Why Aristotle didn’t invent modern science
- Modern science requires scrutinizing the tiniest of details and an almost irrational dedication to empirical observation.
- Many scientists believe that theories should be "beautiful," but such argumentation is forbidden in modern science.
- Neglecting beauty would be a step too far for Aristotle.
Modern science has done astounding things: sending probes to Pluto, discerning the nature of light, vaccinating the globe. Its power to plumb the world’s inner workings, many scientists and philosophers of science would say, hinges on its exacting attention to empirical evidence. The ethos guiding scientific inquiry might be formulated so: “Credit must be given to theories only if what they affirm agrees with the observed facts.”
Those are the words of the Greek philosopher Aristotle, writing in the fourth century BCE. Why, then, was it only during the Scientific Revolution of the 17th century, two thousand years later, that science came into its own? Why wasn’t it Aristotle who invented modern science?
The answer is, first, that modern science attends to a different kind of observable fact than the sort that guided Aristotle. Second, modern science attends with an intensity — indeed an unreasonable narrow-mindedness — that Aristotle would have found to be more than a little unhinged. Let’s explore those two ideas in turn.
In 1915, Albert Einstein proposed a new theory of gravitation — the general theory of relativity. It told a story radically different from the prevailing Newtonian theory; gravity, according to Einstein, was not a force but rather the manifestation of matter’s propensity to travel along the straightest possible path through twisted spacetime. Relativity revised the notion of gravitation on the grandest conceptual scale, but to test it required the scrutiny of minutiae.
When Arthur Eddington sought experimental evidence for the theory by measuring gravity’s propensity to bend starlight, he photographed the same star field both in the night sky and then in close proximity to the eclipsed sun, looking for a slight displacement in the positions of the stars that would reveal the degree to which the sun’s mass deflected their light. The change in position was on the order of a fraction of a millimeter on his photographic plates. In that minuscule discrepancy lay the reason to accept a wholly new vision of the nature of the forces that shape galaxies.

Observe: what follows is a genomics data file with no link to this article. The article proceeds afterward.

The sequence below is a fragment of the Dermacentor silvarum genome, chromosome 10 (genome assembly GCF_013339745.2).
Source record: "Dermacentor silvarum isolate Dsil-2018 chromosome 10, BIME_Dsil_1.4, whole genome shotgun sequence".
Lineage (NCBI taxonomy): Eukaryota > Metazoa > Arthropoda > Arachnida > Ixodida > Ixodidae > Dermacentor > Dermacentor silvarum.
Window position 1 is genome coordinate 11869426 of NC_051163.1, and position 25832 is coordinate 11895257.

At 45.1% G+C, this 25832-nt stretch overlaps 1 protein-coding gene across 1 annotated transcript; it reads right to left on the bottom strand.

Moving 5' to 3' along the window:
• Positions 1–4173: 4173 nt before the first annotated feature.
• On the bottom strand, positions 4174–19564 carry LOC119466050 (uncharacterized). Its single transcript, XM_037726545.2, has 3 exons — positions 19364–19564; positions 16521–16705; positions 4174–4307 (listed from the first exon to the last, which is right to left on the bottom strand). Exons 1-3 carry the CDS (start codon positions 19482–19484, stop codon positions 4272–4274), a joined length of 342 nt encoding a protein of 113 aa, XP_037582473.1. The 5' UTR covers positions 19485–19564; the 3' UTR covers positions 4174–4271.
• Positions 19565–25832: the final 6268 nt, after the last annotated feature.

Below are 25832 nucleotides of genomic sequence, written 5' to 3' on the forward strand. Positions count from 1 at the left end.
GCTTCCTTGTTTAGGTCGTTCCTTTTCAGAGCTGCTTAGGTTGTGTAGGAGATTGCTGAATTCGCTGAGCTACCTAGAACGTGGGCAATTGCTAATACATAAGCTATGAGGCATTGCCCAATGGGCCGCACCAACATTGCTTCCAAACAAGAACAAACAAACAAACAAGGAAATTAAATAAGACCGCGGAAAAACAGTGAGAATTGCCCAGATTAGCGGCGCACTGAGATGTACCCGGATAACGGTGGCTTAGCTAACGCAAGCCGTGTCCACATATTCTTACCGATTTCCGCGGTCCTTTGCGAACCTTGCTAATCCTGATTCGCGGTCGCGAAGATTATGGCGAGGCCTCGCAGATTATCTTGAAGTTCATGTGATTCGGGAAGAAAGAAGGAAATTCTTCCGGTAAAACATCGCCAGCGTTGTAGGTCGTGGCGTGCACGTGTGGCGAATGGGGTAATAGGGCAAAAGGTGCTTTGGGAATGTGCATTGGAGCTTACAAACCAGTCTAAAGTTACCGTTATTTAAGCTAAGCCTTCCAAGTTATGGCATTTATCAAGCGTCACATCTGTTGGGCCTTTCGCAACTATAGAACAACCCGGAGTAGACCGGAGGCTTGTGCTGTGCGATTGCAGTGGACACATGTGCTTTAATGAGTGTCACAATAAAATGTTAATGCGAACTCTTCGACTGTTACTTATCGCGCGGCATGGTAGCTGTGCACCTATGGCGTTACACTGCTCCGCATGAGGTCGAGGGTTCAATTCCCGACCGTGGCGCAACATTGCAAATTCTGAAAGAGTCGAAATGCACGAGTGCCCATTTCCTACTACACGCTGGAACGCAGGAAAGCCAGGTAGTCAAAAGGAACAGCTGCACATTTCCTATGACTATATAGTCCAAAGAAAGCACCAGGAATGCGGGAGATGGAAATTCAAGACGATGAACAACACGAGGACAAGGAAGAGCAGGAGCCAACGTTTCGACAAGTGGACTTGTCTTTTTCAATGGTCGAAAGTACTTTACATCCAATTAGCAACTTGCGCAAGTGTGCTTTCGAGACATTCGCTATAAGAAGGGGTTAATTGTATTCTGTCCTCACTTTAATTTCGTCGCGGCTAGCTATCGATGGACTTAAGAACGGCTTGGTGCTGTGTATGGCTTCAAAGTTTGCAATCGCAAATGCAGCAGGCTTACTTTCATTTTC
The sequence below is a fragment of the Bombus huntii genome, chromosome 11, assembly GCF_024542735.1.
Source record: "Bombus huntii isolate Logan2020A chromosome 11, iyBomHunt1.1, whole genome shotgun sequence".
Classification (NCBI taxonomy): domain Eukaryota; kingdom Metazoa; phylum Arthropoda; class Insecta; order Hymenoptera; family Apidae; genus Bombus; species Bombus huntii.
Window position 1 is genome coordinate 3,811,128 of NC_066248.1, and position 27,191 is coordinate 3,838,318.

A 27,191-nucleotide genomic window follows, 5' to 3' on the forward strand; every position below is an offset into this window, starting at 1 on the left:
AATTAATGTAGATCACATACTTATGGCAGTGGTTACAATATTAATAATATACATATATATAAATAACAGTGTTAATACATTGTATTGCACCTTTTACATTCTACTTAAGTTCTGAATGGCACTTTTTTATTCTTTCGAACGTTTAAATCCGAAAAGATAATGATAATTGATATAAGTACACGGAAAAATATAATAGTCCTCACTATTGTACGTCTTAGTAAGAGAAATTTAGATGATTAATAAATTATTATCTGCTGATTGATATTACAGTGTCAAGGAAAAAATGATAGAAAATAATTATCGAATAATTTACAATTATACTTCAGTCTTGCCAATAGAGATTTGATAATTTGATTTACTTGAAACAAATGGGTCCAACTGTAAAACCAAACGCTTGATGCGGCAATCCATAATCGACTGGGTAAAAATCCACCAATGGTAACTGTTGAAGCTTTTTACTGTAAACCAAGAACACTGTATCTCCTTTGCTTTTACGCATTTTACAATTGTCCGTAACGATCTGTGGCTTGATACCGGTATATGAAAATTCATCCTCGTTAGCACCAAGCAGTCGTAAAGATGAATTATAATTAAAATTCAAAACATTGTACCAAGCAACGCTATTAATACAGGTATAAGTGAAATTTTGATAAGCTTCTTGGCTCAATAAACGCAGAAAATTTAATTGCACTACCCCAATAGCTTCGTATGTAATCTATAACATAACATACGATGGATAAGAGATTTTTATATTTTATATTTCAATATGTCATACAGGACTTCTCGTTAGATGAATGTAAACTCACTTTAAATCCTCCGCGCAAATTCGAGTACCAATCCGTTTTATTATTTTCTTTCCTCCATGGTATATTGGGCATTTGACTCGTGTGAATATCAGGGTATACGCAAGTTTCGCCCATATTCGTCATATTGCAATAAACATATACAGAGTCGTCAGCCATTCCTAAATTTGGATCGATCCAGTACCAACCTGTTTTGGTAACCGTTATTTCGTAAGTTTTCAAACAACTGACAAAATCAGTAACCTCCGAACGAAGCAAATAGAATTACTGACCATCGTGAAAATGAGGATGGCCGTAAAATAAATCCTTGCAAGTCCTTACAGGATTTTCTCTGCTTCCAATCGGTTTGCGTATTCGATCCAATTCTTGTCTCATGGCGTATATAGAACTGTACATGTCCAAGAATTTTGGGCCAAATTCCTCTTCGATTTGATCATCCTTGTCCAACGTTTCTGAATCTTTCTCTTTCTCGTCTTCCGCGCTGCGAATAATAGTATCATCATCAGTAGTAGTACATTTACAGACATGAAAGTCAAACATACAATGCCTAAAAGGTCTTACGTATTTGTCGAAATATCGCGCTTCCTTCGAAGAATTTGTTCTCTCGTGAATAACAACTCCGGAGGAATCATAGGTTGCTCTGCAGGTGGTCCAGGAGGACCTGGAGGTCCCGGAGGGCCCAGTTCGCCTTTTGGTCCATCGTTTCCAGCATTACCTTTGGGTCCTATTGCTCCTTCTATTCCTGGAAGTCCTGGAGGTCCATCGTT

Aristotle would not have thought to look in these places, at these diminutive magnitudes. Even the pre-scientific thinkers who believed that the behavior of things was determined by their microscopic structure did not believe it was possible for humans to discern that structure. When they sought a match between their ideas and the observed facts, they meant the facts that any person might readily encounter in the world around them: the gross motions of cannonballs and comets; the overall attunement of animals and their environs; the tastes, smells, and sounds that force themselves on our sensibilities without asking our permission. They were looking in the wrong place. The clues to the deepest truths have turned out to be deeply hidden.
Modern science attends with an intensity — indeed an unreasonable narrow-mindedness — that Aristotle would have found to be more than a little unhinged.
Even in those cases where the telling evidence is visible to the unassisted eye, the effort required to gather what’s needed can be monumental. Charles Darwin spent nearly five years sailing around the world on a 90-foot-long ship, the Beagle, recording the sights and sounds that would prompt his theory of evolution by natural selection. Following his famous footsteps, the Princeton biologists Rosemary and Peter Grant have spent nearly 50 years visiting the tiny Galápagos island of Daphne Major every summer observing the local finch populations. In so doing, they witnessed the creation of a new species.